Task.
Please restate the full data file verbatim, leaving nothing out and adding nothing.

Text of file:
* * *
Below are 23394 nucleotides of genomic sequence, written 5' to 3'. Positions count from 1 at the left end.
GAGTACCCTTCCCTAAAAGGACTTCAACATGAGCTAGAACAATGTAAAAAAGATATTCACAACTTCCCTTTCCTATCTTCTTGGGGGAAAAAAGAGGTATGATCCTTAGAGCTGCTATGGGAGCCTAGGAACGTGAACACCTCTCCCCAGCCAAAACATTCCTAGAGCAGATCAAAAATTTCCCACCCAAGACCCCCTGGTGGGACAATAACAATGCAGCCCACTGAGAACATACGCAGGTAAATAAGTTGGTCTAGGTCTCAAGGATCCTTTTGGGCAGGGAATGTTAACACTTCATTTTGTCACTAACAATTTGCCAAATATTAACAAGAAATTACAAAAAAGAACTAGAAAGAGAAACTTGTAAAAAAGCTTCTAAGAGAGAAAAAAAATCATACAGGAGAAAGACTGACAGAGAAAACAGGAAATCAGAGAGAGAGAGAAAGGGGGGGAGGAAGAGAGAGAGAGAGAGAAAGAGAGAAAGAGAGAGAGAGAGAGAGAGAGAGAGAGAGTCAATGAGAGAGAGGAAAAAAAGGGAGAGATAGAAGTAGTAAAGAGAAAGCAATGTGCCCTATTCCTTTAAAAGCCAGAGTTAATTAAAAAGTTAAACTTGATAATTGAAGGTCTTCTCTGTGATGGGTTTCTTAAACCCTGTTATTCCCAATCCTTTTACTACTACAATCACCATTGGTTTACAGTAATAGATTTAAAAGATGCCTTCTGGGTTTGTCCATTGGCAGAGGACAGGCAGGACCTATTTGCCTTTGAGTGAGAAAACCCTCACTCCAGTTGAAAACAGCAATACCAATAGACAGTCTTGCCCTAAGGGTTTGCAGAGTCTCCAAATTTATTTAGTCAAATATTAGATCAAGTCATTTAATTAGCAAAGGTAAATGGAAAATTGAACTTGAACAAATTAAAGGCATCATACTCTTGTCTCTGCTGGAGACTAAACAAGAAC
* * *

Below are 23394 nucleotides of genomic sequence, written 5' to 3'. Positions count from 1 at the left end.
GAGTACCCTTCCCTAAAAGGACTTCAACATGAGCTAGAACAATGTAAAAAAGATATTCACAACTTCCCTTTCCTATCTTCTTGGGGGAAAAAAGAGGTATGATCCTTAGAGCTGCTATGGGAGCCTAGGAACGTGAACACCTCTCCCCAGCCAAAACATTCCTAGAGCAGATCAAAAATTTCCCACCCAAGACCCCCTGGTGGGACAATAACAATGCAGCCCACTGAGAACATACGCAGGTAAATAAGTTGGTCTAGGTCTCAAGGATCCTTTTGGGCAGGGAATGTTAACACTTCATTTTGTCACTAACAATTTGCCAAATATTAACAAGAAATTACAAAAAAGAACTAGAAAGAGAAACTTGTAAAAAAGCTTCTAAGAGAGAAAAAAAATCATACAGGAGAAAGACTGACAGAGAAAACAGGAAATCAGAGAGAGAGAGAAAGGGGGGGAGGAAGAGAGAGAGAGAGAGAAAGAGAGAAAGAGAGAGAGAGAGAGAGAGAGAGAGAGAGTCAATGAGAGAGAGGAAAAAAAGGGAGAGATAGAAGTAGTAAAGAGAAAGCAATGTGCCCTATTCCTTTAAAAGCCAGAGTTAATTAAAAAGTTAAACTTGATAATTGAAGGTCTTCTCTGTGATGGGTTTCTTAAACCCTGTTATTCCCAATCCTTTTACTACTACAATCACCATTGGTTTACAGTAATAGATTTAAAAGATGCCTTCTGGGTTTGTCCATTGGCAGAGGACAGGCAGGACCTATTTGCCTTTGAGTGAGAAAACCCTCACTCCAGTTGAAAACAGCAATACCAATAGACAGTCTTGCCCTAAGGGTTTGCAGAGTCTCCAAATTTATTTAGTCAAATATTAGATCAAGTCATTTAATTAGCAAAGGTAAATGGAAAATTGAACTTGAACAAATTAAAGGCATCATACTCTTGTCTCTGCTGGAGACTAAACAAGAAC